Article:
[00:07:15] Erica Barnett: Yeah, I think that in that article, he almost got there. The article was basically - we desperately need more police, but this darn police union just keeps messing up and saying these terrible things, so we've got to reform this police union - which I just thought was a bizarre note in an otherwise pretty reasonable article because the police union is the top. It is the people that create the culture for the rest of the department in a lot of ways, perhaps more so than the police chief and the command staff. It's made up of cops. The cops vote in the head of the police union, the vice president - they are the ones that are choosing these folks. So if the police union's culture is broken, I think that means that SPD's culture is broken.

[00:07:54] Crystal Fincher: Yeah, unions are the culture. I feel like that's a trickle-down effect of anti-labor forces trying to paint unions as separate entities as workers. They are the workers. They're elected and selected by workers. So if anything, they seem to be the distillation of the culture. And there is a problem - I don't think that's controversial to say, I don't think that's even in dispute anymore - widely across this.

And there've been, again, lots of people pointing out these problems for years and years. And it feels like this is where we arrive at if we ignore this for so long. As I talked about in the opening, we just got done with a large round of Seattle City Council candidate interviews. And it was really interesting to hear, particularly from a few of them - there's three that I'm thinking of, that people will eventually hear - but who will talk about the need for more cops, who will talk about how important it is to rebuild trust with the community. But over and over again, it seems like they put it completely on the community to be responsible for coddling, and repairing the relationship, and building trust. And it seems like that needs to start on the other side. This is not even something that in polite society would happen, right? These are disgusting comments and disgusting beliefs, no matter who has them or where they come from. And we basically have sanctioned and hand over the power to violate people's civic rights to a department where this happens. And it's just a real challenge. And we have several councilmembers right now who have talked about needing to bring accountability and reform the police department in campaign materials when they were running. And it just seems like that dropped off the face of the earth. This should be a priority.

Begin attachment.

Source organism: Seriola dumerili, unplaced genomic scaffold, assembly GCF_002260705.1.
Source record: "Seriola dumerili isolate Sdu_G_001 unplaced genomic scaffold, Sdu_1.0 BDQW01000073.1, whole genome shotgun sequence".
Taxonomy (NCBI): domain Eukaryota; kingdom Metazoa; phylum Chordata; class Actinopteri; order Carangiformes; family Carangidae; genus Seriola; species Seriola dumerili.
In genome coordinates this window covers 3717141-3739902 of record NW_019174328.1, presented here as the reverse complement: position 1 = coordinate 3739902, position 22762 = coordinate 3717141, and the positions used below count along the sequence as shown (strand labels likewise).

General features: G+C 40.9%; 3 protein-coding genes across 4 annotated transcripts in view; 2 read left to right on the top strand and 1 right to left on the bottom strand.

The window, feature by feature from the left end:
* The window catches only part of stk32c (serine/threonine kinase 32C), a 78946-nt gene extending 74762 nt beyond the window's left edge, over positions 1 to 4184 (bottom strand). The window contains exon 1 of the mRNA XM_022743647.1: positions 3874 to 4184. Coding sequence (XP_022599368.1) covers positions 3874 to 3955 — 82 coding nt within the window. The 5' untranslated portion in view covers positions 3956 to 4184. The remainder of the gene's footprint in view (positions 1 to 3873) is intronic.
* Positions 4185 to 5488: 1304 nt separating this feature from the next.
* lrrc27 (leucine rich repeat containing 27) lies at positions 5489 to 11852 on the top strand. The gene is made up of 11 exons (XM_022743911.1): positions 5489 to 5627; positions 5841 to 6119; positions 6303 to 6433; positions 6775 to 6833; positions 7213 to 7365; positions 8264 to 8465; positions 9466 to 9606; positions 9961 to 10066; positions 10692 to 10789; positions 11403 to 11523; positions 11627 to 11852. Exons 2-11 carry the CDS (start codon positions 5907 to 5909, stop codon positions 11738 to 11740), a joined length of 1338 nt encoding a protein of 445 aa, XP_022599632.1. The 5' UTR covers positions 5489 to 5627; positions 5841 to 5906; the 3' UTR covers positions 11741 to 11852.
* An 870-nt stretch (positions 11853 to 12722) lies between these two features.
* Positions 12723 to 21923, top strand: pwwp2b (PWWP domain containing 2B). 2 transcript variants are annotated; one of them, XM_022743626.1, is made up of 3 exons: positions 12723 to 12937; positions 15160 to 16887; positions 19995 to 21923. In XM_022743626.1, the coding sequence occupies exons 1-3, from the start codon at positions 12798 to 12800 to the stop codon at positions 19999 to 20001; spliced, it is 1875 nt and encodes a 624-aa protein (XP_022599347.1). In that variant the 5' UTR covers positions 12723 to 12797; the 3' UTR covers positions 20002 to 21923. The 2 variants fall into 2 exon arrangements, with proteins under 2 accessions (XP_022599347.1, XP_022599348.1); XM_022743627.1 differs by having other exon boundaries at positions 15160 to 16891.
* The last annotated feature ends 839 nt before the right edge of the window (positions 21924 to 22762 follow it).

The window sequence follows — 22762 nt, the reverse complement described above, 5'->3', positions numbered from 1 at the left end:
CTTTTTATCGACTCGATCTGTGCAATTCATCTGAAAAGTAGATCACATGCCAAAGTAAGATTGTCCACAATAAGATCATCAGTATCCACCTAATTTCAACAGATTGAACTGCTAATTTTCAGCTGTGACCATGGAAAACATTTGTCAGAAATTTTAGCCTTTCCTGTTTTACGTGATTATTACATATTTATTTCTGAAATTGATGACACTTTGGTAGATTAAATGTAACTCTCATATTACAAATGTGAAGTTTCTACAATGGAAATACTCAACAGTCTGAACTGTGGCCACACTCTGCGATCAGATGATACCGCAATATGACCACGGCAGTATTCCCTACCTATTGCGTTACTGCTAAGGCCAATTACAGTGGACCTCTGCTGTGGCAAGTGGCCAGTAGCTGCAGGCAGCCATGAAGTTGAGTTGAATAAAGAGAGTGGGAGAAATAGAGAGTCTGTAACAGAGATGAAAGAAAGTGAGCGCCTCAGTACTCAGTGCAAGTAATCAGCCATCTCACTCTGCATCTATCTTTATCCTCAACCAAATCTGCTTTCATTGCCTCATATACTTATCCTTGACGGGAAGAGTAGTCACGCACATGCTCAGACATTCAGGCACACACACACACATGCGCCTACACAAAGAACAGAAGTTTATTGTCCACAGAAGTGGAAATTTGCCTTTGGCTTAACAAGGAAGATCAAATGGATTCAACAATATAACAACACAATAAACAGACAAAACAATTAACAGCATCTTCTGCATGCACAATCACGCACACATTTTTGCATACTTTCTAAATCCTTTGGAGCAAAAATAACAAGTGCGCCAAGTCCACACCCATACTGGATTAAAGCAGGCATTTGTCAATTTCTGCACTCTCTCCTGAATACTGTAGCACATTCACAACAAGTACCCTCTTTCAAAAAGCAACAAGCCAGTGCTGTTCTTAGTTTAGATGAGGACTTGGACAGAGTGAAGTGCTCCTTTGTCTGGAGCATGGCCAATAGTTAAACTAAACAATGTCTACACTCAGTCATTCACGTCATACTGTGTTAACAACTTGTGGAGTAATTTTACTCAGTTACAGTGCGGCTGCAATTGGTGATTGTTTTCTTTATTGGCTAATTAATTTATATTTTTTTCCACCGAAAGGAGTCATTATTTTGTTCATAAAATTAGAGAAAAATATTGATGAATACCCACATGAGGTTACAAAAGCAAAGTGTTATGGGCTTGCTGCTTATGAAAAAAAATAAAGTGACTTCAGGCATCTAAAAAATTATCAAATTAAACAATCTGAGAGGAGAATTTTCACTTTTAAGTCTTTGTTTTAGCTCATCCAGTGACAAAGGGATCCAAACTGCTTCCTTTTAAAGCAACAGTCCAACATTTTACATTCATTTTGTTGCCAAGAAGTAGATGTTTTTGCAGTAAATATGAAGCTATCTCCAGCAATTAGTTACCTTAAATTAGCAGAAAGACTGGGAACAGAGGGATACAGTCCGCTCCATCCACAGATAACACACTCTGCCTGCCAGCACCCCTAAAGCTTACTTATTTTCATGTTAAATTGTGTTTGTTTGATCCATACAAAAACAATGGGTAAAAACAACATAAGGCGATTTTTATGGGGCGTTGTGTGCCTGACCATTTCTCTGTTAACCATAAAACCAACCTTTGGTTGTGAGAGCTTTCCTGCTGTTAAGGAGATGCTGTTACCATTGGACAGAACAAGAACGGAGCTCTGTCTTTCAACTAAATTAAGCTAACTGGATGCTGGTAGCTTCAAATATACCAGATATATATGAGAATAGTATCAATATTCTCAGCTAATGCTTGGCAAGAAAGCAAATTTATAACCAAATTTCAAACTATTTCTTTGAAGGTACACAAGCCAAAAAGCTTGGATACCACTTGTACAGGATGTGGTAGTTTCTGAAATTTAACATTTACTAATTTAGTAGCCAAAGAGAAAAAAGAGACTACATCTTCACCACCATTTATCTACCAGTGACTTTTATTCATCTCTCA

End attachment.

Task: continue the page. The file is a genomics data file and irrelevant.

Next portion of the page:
But more than everything else, I wanna talk about the responsibility that the mayor has here - it's like he disappears in these conversations and we talk about the council and we talk about the police department. Bruce Harrell is their boss. Bruce Harrell is the executive in charge here. Chief Adrian Diaz serves at the pleasure of, is appointed by the mayor. This is the executive's responsibility. The buck literally stops with him on this. And he seems to just be largely absent. I think I saw comments that he may have issued an apology this morning, but - Where is he on talking about the culture? Where is his outrage? Where is he in dealing with this? And this is happening amid a backdrop of a SPOG contract negotiation. How is he going to address the issues here in this contract? Or are we gonna paper over it? There's a lot talked about - one of his chief lieutenants, Tim Burgess, a former police officer, and how sympathetic he's been to police - and is that going to create a situation where this is yet another event that goes unaddressed in policy, and we don't put anything in place to prevent this from happening again?

[00:10:45] Erica Barnett: Harrell's statement was very much like a "bad apple" statement without completing the thought, which is that a bad apple ruins the bunch - that we're disheartened by the comments of this one officer. As you said, not addressing the culture, not addressing the fact that he can actually do something about this stuff. He is the person with the power. And as you mentioned, he was basically absent - made a statement in response to some questions, but it was pretty terse, and it didn't get at the larger cultural issues that I think this does reflect.

[00:11:14] Crystal Fincher: Absolutely. And I know there were comments, I saw comments from a couple of City councilmembers as of last night - calls to hear from more on their opinion on this issue. I have not seen more - we'll see if those trickle in over the coming day or two. But Bruce Harrell has the responsibility and the power to do something about this. Is he going to use it? - that's the question people should be asking, even more than what Chief Adrian Diaz is gonna do. This is unacceptable behavior. This absolutely speaks to the culture, and it's time we have someone who takes that seriously as an executive.